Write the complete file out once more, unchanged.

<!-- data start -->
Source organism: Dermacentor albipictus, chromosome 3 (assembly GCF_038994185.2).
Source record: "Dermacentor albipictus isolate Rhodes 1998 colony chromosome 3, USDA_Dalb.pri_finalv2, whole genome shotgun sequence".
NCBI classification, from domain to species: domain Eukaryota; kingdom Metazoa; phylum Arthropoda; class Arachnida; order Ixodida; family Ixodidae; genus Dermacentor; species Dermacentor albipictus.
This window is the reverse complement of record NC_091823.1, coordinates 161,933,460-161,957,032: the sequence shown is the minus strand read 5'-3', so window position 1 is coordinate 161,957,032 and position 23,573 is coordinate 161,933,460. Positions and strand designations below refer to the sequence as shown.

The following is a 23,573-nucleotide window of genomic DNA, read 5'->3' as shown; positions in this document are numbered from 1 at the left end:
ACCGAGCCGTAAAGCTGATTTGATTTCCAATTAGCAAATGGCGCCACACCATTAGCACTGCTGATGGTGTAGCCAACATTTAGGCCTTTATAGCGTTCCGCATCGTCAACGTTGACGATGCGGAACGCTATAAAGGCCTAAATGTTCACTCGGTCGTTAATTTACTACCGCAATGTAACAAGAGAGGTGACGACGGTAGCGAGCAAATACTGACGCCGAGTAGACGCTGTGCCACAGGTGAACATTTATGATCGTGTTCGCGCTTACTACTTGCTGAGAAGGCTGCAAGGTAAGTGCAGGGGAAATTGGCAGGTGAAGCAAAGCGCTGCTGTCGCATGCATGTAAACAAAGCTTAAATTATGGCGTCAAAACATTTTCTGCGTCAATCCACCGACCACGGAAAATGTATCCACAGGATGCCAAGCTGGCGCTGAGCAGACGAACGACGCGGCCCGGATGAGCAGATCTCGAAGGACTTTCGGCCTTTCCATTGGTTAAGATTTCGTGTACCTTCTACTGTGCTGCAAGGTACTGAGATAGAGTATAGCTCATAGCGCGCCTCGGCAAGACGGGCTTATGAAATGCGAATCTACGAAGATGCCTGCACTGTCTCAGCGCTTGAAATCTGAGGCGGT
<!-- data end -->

Source organism: Dermacentor albipictus, chromosome 3 (assembly GCF_038994185.2).
Source record: "Dermacentor albipictus isolate Rhodes 1998 colony chromosome 3, USDA_Dalb.pri_finalv2, whole genome shotgun sequence".
NCBI classification, from domain to species: domain Eukaryota; kingdom Metazoa; phylum Arthropoda; class Arachnida; order Ixodida; family Ixodidae; genus Dermacentor; species Dermacentor albipictus.
This window is the reverse complement of record NC_091823.1, coordinates 161,933,460-161,957,032: the sequence shown is the minus strand read 5'-3', so window position 1 is coordinate 161,957,032 and position 23,573 is coordinate 161,933,460. Positions and strand designations below refer to the sequence as shown.

The following is a 23,573-nucleotide window of genomic DNA, read 5'->3' as shown; positions in this document are numbered from 1 at the left end:
ACCGAGCCGTAAAGCTGATTTGATTTCCAATTAGCAAATGGCGCCACACCATTAGCACTGCTGATGGTGTAGCCAACATTTAGGCCTTTATAGCGTTCCGCATCGTCAACGTTGACGATGCGGAACGCTATAAAGGCCTAAATGTTCACTCGGTCGTTAATTTACTACCGCAATGTAACAAGAGAGGTGACGACGGTAGCGAGCAAATACTGACGCCGAGTAGACGCTGTGCCACAGGTGAACATTTATGATCGTGTTCGCGCTTACTACTTGCTGAGAAGGCTGCAAGGTAAGTGCAGGGGAAATTGGCAGGTGAAGCAAAGCGCTGCTGTCGCATGCATGTAAACAAAGCTTAAATTATGGCGTCAAAACATTTTCTGCGTCAATCCACCGACCACGGAAAATGTATCCACAGGATGCCAAGCTGGCGCTGAGCAGACGAACGACGCGGCCCGGATGAGCAGATCTCGAAGGACTTTCGGCCTTTCCATTGGTTAAGATTTCGTGTACCTTCTACTGTGCTGCAAGGTACTGAGATAGAGTATAGCTCATAGCGCGCCTCGGCAAGACGGGCTTATGAAATGCGAATCTACGAAGATGCCTGCACTGTCTCAGCGCTTGAAATCTGAGGCGGT